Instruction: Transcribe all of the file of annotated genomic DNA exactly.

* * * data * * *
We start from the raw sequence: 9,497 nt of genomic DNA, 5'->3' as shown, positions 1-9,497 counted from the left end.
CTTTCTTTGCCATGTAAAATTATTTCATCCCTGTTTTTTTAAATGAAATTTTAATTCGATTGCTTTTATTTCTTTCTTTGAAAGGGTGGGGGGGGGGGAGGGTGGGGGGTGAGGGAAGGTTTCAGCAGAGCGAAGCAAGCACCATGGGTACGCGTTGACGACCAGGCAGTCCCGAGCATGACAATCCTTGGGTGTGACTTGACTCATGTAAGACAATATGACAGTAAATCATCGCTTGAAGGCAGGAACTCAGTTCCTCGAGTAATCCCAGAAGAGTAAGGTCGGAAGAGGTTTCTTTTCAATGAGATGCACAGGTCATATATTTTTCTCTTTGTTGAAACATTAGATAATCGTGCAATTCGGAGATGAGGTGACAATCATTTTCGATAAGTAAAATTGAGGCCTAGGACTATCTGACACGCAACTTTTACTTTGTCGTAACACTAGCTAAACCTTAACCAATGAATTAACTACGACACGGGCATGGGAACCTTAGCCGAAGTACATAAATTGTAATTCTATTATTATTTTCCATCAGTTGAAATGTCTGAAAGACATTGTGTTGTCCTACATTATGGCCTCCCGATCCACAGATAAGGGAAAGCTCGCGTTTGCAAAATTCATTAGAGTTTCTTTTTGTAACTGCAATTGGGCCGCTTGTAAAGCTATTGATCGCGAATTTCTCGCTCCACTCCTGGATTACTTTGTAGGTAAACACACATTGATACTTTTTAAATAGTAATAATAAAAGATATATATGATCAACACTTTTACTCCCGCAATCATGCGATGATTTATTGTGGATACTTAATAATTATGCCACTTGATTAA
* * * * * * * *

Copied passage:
We start from the raw sequence: 9,497 nt of genomic DNA, 5'->3' as shown, positions 1-9,497 counted from the left end.
CTTTCTTTGCCATGTAAAATTATTTCATCCCTGTTTTTTTAAATGAAATTTTAATTCGATTGCTTTTATTTCTTTCTTTGAAAGGGTGGGGGGGGGGGAGGGTGGGGGGTGAGGGAAGGTTTCAGCAGAGCGAAGCAAGCACCATGGGTACGCGTTGACGACCAGGCAGTCCCGAGCATGACAATCCTTGGGTGTGACTTGACTCATGTAAGACAATATGACAGTAAATCATCGCTTGAAGGCAGGAACTCAGTTCCTCGAGTAATCCCAGAAGAGTAAGGTCGGAAGAGGTTTCTTTTCAATGAGATGCACAGGTCATATATTTTTCTCTTTGTTGAAACATTAGATAATCGTGCAATTCGGAGATGAGGTGACAATCATTTTCGATAAGTAAAATTGAGGCCTAGGACTATCTGACACGCAACTTTTACTTTGTCGTAACACTAGCTAAACCTTAACCAATGAATTAACTACGACACGGGCATGGGAACCTTAGCCGAAGTACATAAATTGTAATTCTATTATTATTTTCCATCAGTTGAAATGTCTGAAAGACATTGTGTTGTCCTACATTATGGCCTCCCGATCCACAGATAAGGGAAAGCTCGCGTTTGCAAAATTCATTAGAGTTTCTTTTTGTAACTGCAATTGGGCCGCTTGTAAAGCTATTGATCGCGAATTTCTCGCTCCACTCCTGGATTACTTTGTAGGTAAACACACATTGATACTTTTTAAATAGTAATAATAAAAGATATATATGATCAACACTTTTACTCCCGCAATCATGCGATGATTTATTGTGGATACTTAATAATTATGCCACTTGATTAA